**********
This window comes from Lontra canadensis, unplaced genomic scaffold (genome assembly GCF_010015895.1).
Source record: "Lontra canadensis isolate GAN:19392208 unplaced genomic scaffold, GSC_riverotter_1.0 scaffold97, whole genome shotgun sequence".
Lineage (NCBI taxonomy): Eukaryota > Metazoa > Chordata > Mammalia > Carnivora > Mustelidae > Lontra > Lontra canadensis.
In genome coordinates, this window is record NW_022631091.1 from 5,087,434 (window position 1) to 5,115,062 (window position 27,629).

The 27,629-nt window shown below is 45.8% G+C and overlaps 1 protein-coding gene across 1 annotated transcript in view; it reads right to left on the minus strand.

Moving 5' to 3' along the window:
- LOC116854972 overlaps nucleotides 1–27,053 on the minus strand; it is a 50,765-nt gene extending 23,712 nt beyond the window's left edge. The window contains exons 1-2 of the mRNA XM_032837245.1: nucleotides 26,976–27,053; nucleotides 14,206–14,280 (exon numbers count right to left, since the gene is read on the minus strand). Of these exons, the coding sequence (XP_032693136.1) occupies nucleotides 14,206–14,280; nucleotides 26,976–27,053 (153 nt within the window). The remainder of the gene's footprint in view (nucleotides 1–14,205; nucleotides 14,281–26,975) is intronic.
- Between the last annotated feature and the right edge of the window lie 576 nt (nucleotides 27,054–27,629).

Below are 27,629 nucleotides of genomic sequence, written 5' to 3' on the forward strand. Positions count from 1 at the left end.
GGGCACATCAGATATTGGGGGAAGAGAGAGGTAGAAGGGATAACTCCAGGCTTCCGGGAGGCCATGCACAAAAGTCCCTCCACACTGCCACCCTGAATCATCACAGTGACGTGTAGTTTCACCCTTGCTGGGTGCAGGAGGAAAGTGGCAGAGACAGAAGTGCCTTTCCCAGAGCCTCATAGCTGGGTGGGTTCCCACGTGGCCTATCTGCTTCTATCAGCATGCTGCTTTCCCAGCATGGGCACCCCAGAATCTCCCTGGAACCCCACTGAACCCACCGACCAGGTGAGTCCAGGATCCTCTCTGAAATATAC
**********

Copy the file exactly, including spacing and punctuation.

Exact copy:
This window comes from Lontra canadensis, unplaced genomic scaffold (genome assembly GCF_010015895.1).
Source record: "Lontra canadensis isolate GAN:19392208 unplaced genomic scaffold, GSC_riverotter_1.0 scaffold97, whole genome shotgun sequence".
Lineage (NCBI taxonomy): Eukaryota > Metazoa > Chordata > Mammalia > Carnivora > Mustelidae > Lontra > Lontra canadensis.
In genome coordinates, this window is record NW_022631091.1 from 5,087,434 (window position 1) to 5,115,062 (window position 27,629).

The 27,629-nt window shown below is 45.8% G+C and overlaps 1 protein-coding gene across 1 annotated transcript in view; it reads right to left on the minus strand.

Moving 5' to 3' along the window:
- LOC116854972 overlaps nucleotides 1–27,053 on the minus strand; it is a 50,765-nt gene extending 23,712 nt beyond the window's left edge. The window contains exons 1-2 of the mRNA XM_032837245.1: nucleotides 26,976–27,053; nucleotides 14,206–14,280 (exon numbers count right to left, since the gene is read on the minus strand). Of these exons, the coding sequence (XP_032693136.1) occupies nucleotides 14,206–14,280; nucleotides 26,976–27,053 (153 nt within the window). The remainder of the gene's footprint in view (nucleotides 1–14,205; nucleotides 14,281–26,975) is intronic.
- Between the last annotated feature and the right edge of the window lie 576 nt (nucleotides 27,054–27,629).

Below are 27,629 nucleotides of genomic sequence, written 5' to 3' on the forward strand. Positions count from 1 at the left end.
GGGCACATCAGATATTGGGGGAAGAGAGAGGTAGAAGGGATAACTCCAGGCTTCCGGGAGGCCATGCACAAAAGTCCCTCCACACTGCCACCCTGAATCATCACAGTGACGTGTAGTTTCACCCTTGCTGGGTGCAGGAGGAAAGTGGCAGAGACAGAAGTGCCTTTCCCAGAGCCTCATAGCTGGGTGGGTTCCCACGTGGCCTATCTGCTTCTATCAGCATGCTGCTTTCCCAGCATGGGCACCCCAGAATCTCCCTGGAACCCCACTGAACCCACCGACCAGGTGAGTCCAGGATCCTCTCTGAAATATAC